A new study conducted by Northwestern University scientists suggests that learning disabilities in children can now be identified by undergoing a simple scan of the brain.
Nina Kraus, director of the university's Auditory Neuroscience Laboratory, led a team of researchers in studying the ability of a child's brain to decipher sounds during learning.
They believe that understanding how children can understand sounds, such as consonants, in noisy settings can help determine whether they will experience difficulties in reading and language comprehension in the future.
In a study featured in the PLOS Biology, Kraus and her colleagues examined the brain patterns of 112 children, between three and 14 years old, by outfitting them with electroencephalography (EEG) wires. They then had the children wear headphones and listen to consonant sounds played along with noises.
The Northwestern researchers captured the responses of the children's brain in different aspects, which they used to produce a statistical model that they can use to measure the performance of the children on early literacy exams.
Through the use of this model, Kraus and her colleagues were able to accurately predict the performance of a three-year-old on various pre-literacy tests. They also identified the child's performance on several language skills required for reading at four years old.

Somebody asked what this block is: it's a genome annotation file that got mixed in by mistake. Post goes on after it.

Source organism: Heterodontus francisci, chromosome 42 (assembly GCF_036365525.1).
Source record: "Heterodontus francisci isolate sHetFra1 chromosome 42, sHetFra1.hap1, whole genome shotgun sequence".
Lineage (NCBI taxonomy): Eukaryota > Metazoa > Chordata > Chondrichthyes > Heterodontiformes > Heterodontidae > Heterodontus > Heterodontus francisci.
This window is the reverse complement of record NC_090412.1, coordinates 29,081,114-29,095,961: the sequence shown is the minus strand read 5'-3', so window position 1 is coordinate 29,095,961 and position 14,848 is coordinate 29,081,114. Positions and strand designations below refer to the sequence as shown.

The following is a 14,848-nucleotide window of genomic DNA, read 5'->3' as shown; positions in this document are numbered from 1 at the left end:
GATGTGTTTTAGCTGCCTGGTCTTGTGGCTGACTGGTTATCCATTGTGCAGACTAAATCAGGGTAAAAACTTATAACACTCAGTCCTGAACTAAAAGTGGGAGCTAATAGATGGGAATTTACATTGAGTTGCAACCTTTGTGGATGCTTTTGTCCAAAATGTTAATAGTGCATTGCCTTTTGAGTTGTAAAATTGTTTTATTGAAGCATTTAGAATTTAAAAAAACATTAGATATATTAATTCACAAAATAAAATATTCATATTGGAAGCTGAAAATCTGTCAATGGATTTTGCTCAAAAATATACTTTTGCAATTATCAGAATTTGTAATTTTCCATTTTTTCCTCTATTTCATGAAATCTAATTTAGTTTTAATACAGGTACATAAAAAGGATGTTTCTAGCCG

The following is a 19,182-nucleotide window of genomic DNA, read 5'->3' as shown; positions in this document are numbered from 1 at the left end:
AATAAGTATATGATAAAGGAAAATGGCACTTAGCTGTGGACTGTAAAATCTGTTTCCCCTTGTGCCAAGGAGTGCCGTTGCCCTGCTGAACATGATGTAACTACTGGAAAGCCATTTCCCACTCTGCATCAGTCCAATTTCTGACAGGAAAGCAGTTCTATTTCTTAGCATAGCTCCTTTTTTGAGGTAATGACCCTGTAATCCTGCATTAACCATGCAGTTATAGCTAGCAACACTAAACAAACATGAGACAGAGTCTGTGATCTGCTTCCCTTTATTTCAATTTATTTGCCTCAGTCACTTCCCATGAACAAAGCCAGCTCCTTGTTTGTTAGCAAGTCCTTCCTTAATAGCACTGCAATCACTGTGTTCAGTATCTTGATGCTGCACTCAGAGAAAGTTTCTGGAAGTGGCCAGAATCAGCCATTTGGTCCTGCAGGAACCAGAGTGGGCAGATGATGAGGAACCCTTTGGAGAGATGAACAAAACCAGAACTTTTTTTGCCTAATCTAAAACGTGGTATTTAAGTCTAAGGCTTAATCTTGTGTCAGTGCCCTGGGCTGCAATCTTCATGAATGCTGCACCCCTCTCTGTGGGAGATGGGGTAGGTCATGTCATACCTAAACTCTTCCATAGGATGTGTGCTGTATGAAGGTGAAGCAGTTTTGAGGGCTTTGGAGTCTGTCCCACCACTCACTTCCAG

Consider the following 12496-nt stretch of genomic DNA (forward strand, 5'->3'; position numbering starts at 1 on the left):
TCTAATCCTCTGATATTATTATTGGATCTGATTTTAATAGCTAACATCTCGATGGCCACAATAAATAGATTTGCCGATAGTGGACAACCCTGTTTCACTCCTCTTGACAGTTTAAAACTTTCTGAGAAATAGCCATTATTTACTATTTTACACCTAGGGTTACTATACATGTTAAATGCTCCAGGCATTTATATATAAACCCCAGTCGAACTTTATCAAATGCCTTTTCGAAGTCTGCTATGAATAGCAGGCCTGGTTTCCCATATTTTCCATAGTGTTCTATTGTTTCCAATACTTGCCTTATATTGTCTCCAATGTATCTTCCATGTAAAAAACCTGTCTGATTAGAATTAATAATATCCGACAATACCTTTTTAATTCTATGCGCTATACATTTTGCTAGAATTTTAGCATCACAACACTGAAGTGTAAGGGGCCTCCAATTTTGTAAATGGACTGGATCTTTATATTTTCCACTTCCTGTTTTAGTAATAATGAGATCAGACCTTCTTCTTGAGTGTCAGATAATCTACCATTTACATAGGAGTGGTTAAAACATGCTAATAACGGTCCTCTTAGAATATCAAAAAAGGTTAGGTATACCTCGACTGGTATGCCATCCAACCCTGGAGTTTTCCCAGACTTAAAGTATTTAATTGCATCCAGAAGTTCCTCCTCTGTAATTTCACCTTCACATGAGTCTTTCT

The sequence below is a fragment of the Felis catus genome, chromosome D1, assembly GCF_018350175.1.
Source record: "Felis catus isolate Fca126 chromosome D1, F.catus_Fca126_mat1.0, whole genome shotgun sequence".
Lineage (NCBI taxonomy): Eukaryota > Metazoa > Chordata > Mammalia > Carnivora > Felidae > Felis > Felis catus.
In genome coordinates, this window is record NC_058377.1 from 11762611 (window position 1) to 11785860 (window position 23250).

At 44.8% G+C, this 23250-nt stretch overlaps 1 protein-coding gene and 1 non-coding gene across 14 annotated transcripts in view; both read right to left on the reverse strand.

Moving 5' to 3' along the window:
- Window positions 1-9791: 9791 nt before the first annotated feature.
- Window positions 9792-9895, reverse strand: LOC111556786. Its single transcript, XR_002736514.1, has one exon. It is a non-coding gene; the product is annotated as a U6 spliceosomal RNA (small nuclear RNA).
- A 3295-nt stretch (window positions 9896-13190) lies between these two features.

The statistical model also helped the researchers to accurately predict the ability of school-aged children to read, and whether they had been diagnosed with disorders that could hinder their learning.
Kraus explained how important the role of sound plays in establishing communication between humans. She said that the listening experiences that people go through every day can help in language development by acting as clues for children to decipher which sounds have meaning.
Kraus added that if a child is not able to make meaning of the various sounds amid the noise in the background, he or she will find it difficult to develop the linguistic resources required when reading instruction starts.
The relationship between how a child's brain processes spoken information amid noise in the background and the reading proficiency of preliterate children allows scientists to properly address potential literary challenges that children may face in school.
"There are excellent interventions we can give to struggling readers during crucial pre-school years, but the earlier the better," Kraus said.
"The challenge has been to identify which children are candidates for these interventions, and now we have discovered a way."
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